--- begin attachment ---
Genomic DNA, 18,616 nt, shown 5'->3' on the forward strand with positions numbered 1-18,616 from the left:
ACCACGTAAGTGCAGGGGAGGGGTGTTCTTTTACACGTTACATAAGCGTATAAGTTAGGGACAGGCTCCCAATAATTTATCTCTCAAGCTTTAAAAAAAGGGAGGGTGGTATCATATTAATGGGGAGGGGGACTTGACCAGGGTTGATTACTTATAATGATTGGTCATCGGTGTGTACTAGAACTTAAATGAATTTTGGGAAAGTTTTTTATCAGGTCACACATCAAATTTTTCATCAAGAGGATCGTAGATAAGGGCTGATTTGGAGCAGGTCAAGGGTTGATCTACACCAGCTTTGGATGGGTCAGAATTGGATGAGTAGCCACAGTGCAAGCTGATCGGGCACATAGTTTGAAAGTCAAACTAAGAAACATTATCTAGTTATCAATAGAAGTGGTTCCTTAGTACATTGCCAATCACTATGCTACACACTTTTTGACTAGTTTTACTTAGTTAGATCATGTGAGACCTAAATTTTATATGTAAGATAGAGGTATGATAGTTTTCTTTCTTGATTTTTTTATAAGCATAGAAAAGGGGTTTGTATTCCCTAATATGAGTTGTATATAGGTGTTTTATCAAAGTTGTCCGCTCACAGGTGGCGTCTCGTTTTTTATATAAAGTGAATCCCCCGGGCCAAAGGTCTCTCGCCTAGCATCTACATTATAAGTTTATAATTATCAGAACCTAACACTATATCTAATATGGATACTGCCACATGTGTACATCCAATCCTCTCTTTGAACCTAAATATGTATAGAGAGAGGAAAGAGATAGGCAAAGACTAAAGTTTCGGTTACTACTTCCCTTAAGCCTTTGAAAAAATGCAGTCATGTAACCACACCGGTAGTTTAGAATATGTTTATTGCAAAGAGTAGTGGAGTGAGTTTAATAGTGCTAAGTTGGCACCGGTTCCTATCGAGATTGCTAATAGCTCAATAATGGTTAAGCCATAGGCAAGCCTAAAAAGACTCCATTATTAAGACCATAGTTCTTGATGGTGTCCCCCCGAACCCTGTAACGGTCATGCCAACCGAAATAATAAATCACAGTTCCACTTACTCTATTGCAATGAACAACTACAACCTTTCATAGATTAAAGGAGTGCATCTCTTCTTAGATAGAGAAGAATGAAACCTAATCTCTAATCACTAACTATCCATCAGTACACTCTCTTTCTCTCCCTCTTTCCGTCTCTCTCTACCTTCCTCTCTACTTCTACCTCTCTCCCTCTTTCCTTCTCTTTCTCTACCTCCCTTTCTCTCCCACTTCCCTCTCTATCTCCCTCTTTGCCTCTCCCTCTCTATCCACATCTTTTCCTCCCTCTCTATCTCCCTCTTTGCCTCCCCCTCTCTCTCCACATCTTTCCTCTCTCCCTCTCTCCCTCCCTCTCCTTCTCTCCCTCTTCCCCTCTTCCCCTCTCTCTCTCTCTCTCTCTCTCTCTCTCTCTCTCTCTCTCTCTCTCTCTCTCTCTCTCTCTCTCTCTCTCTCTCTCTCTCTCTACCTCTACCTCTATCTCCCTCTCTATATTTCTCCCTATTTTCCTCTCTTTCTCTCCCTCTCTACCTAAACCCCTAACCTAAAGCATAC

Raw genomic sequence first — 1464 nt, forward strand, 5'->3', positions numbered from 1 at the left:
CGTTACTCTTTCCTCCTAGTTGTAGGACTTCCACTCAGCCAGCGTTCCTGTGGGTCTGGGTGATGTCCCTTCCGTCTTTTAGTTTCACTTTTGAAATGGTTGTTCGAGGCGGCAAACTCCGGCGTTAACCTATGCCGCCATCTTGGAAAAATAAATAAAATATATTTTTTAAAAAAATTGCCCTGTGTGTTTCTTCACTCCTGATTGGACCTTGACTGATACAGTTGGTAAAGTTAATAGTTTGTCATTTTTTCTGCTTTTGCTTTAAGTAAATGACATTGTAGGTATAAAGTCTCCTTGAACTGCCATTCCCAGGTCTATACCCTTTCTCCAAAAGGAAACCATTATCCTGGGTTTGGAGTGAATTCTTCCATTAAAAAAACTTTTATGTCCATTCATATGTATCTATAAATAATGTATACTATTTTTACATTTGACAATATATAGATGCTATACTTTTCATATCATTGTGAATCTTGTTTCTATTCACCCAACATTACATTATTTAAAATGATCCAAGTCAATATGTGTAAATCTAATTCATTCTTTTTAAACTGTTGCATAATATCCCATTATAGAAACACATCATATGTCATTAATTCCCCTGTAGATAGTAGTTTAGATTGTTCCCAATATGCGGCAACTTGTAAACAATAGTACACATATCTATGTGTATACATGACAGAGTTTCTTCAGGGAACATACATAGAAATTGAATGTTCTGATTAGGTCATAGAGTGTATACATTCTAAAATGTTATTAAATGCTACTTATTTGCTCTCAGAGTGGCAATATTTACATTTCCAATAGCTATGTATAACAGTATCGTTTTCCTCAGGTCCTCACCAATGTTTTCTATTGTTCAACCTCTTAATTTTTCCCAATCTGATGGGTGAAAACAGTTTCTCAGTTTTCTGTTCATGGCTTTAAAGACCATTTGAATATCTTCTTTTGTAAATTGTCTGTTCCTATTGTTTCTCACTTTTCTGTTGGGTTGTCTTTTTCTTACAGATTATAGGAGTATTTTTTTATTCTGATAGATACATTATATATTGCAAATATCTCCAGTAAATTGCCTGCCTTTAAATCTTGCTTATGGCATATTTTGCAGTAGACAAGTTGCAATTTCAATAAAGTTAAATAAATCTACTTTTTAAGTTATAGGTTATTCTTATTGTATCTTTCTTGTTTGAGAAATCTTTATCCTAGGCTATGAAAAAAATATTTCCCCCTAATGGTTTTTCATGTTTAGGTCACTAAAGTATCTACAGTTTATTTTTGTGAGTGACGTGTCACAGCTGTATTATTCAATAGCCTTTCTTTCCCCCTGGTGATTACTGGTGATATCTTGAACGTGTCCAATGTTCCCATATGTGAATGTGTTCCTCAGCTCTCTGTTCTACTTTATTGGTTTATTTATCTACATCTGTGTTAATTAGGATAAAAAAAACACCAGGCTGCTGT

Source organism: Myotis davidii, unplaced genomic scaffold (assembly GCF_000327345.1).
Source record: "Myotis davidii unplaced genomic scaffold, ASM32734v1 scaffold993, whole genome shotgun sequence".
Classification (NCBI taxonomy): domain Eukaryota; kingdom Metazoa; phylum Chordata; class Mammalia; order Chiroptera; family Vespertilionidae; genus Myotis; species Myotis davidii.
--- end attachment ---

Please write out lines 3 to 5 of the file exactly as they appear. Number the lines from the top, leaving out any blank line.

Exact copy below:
Raw genomic sequence first — 1464 nt, forward strand, 5'->3', positions numbered from 1 at the left:
CGTTACTCTTTCCTCCTAGTTGTAGGACTTCCACTCAGCCAGCGTTCCTGTGGGTCTGGGTGATGTCCCTTCCGTCTTTTAGTTTCACTTTTGAAATGGTTGTTCGAGGCGGCAAACTCCGGCGTTAACCTATGCCGCCATCTTGGAAAAATAAATAAAATATATTTTTTAAAAAAATTGCCCTGTGTGTTTCTTCACTCCTGATTGGACCTTGACTGATACAGTTGGTAAAGTTAATAGTTTGTCATTTTTTCTGCTTTTGCTTTAAGTAAATGACATTGTAGGTATAAAGTCTCCTTGAACTGCCATTCCCAGGTCTATACCCTTTCTCCAAAAGGAAACCATTATCCTGGGTTTGGAGTGAATTCTTCCATTAAAAAAACTTTTATGTCCATTCATATGTATCTATAAATAATGTATACTATTTTTACATTTGACAATATATAGATGCTATACTTTTCATATCATTGTGAATCTTGTTTCTATTCACCCAACATTACATTATTTAAAATGATCCAAGTCAATATGTGTAAATCTAATTCATTCTTTTTAAACTGTTGCATAATATCCCATTATAGAAACACATCATATGTCATTAATTCCCCTGTAGATAGTAGTTTAGATTGTTCCCAATATGCGGCAACTTGTAAACAATAGTACACATATCTATGTGTATACATGACAGAGTTTCTTCAGGGAACATACATAGAAATTGAATGTTCTGATTAGGTCATAGAGTGTATACATTCTAAAATGTTATTAAATGCTACTTATTTGCTCTCAGAGTGGCAATATTTACATTTCCAATAGCTATGTATAACAGTATCGTTTTCCTCAGGTCCTCACCAATGTTTTCTATTGTTCAACCTCTTAATTTTTCCCAATCTGATGGGTGAAAACAGTTTCTCAGTTTTCTGTTCATGGCTTTAAAGACCATTTGAATATCTTCTTTTGTAAATTGTCTGTTCCTATTGTTTCTCACTTTTCTGTTGGGTTGTCTTTTTCTTACAGATTATAGGAGTATTTTTTTATTCTGATAGATACATTATATATTGCAAATATCTCCAGTAAATTGCCTGCCTTTAAATCTTGCTTATGGCATATTTTGCAGTAGACAAGTTGCAATTTCAATAAAGTTAAATAAATCTACTTTTTAAGTTATAGGTTATTCTTATTGTATCTTTCTTGTTTGAGAAATCTTTATCCTAGGCTATGAAAAAAATATTTCCCCCTAATGGTTTTTCATGTTTAGGTCACTAAAGTATCTACAGTTTATTTTTGTGAGTGACGTGTCACAGCTGTATTATTCAATAGCCTTTCTTTCCCCCTGGTGATTACTGGTGATATCTTGAACGTGTCCAATGTTCCCATATGTGAATGTGTTCCTCAGCTCTCTGTTCTACTTTATTGGTTTATTTATCTACATCTGTGTTAATTAGGATAAAAAAAACACCAGGCTGCTGT

Source organism: Myotis davidii, unplaced genomic scaffold (assembly GCF_000327345.1).